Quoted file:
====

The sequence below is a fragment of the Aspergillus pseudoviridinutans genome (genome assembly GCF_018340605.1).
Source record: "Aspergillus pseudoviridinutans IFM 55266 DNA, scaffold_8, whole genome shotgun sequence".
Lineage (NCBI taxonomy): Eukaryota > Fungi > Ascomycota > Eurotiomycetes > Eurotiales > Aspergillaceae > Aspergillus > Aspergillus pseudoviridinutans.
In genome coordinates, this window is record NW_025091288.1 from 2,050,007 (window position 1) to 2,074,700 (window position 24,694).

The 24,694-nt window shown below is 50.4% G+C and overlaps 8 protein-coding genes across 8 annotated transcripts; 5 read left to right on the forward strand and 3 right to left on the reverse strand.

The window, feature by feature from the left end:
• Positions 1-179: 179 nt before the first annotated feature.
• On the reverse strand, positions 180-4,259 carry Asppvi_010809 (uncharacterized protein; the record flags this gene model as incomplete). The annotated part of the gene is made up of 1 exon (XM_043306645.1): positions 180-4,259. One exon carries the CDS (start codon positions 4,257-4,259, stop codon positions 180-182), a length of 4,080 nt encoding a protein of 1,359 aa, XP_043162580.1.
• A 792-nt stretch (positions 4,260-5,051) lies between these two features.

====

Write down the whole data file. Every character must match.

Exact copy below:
The sequence below is a fragment of the Aspergillus pseudoviridinutans genome (genome assembly GCF_018340605.1).
Source record: "Aspergillus pseudoviridinutans IFM 55266 DNA, scaffold_8, whole genome shotgun sequence".
Lineage (NCBI taxonomy): Eukaryota > Fungi > Ascomycota > Eurotiomycetes > Eurotiales > Aspergillaceae > Aspergillus > Aspergillus pseudoviridinutans.
In genome coordinates, this window is record NW_025091288.1 from 2,050,007 (window position 1) to 2,074,700 (window position 24,694).

The 24,694-nt window shown below is 50.4% G+C and overlaps 8 protein-coding genes across 8 annotated transcripts; 5 read left to right on the forward strand and 3 right to left on the reverse strand.

The window, feature by feature from the left end:
• Positions 1-179: 179 nt before the first annotated feature.
• On the reverse strand, positions 180-4,259 carry Asppvi_010809 (uncharacterized protein; the record flags this gene model as incomplete). The annotated part of the gene is made up of 1 exon (XM_043306645.1): positions 180-4,259. One exon carries the CDS (start codon positions 4,257-4,259, stop codon positions 180-182), a length of 4,080 nt encoding a protein of 1,359 aa, XP_043162580.1.
• A 792-nt stretch (positions 4,260-5,051) lies between these two features.